13. 13. O nline H ealth I nformation Q uality <ul><li>Medical Library Association (MLA) </li></ul><ul><li>H ealthfinder.gov (U.S Department of health and human Services) </li></ul><ul><li>U rac.org ( Health Care quality organization) </li></ul><ul><li>Jmir.org ( Journal of Medical Internet Research) </li></ul><ul><li>American Medical Association (AMA) </li></ul><ul><li>British Healthcare Internet Association (BHIA) </li></ul><ul><li>National Library of Medicine (NLM) </li></ul><ul><li>Evaluating Internet Health Information Tutorial (http://www.nlm.nih.gov/medlineplus/webeval/webeval.html) </li></ul>
  14. 14. O nline H ealth I nformation Q uality <ul><li>In order to achieve health information quality, users have to follow these steps: </li></ul><ul><ul><li>Consider the source </li></ul></ul><ul><ul><li>Know the site’s purpose </li></ul></ul><ul><ul><li>Look for the evidence </li></ul></ul><ul><ul><li>Check the date </li></ul></ul><ul><ul><li>Know the target audience </li></ul></ul>
  15. 15. Kinds of Available Information <ul><li>Two major categories </li></ul><ul><li>Appropriate </li></ul><ul><li>Health information about routine daily afflictions that people have to deal with </li></ul><ul><li>Advice about serious diseases and information about prevention </li></ul><ul><li>Advice about medication </li></ul>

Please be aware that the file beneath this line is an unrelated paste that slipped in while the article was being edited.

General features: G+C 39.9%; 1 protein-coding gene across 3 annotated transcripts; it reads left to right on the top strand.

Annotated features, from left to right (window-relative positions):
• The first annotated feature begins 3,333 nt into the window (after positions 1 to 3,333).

16. 16. Kinds of Available Information <ul><li>Inappropriate </li></ul><ul><li>Unorthodox methods of medical treatment </li></ul><ul><li>Do-it yourself methods from “pseudo-doctors” </li></ul>
  17. 17. Influence of Patients <ul><li>Online health information has big impact in people and specifically, health seekers </li></ul><ul><li>16% of online health information seekers said that online health had a major impact, and 52% said a minor impact, on their own health care routine or the way they helped care for someone else </li></ul>
  18. 18. Conclusions <ul><li>Health communication in CMC affects peoples’ life </li></ul><ul><li>The number of health seekers increases every year </li></ul><ul><li>Online health organizations try to guarantee for the quality of information they provide </li></ul>
  19. 19. Conclusions <ul><li>Users have to make their own research for everything that concerns health but, in addition, they have to have doctors’ opinion </li></ul><ul><li>Users should try to reach information that has been validated from authorized organizations. </li></ul><ul><li>Health advisors should try to give only educational information about health and always encourage users to advise their doctors </li></ul>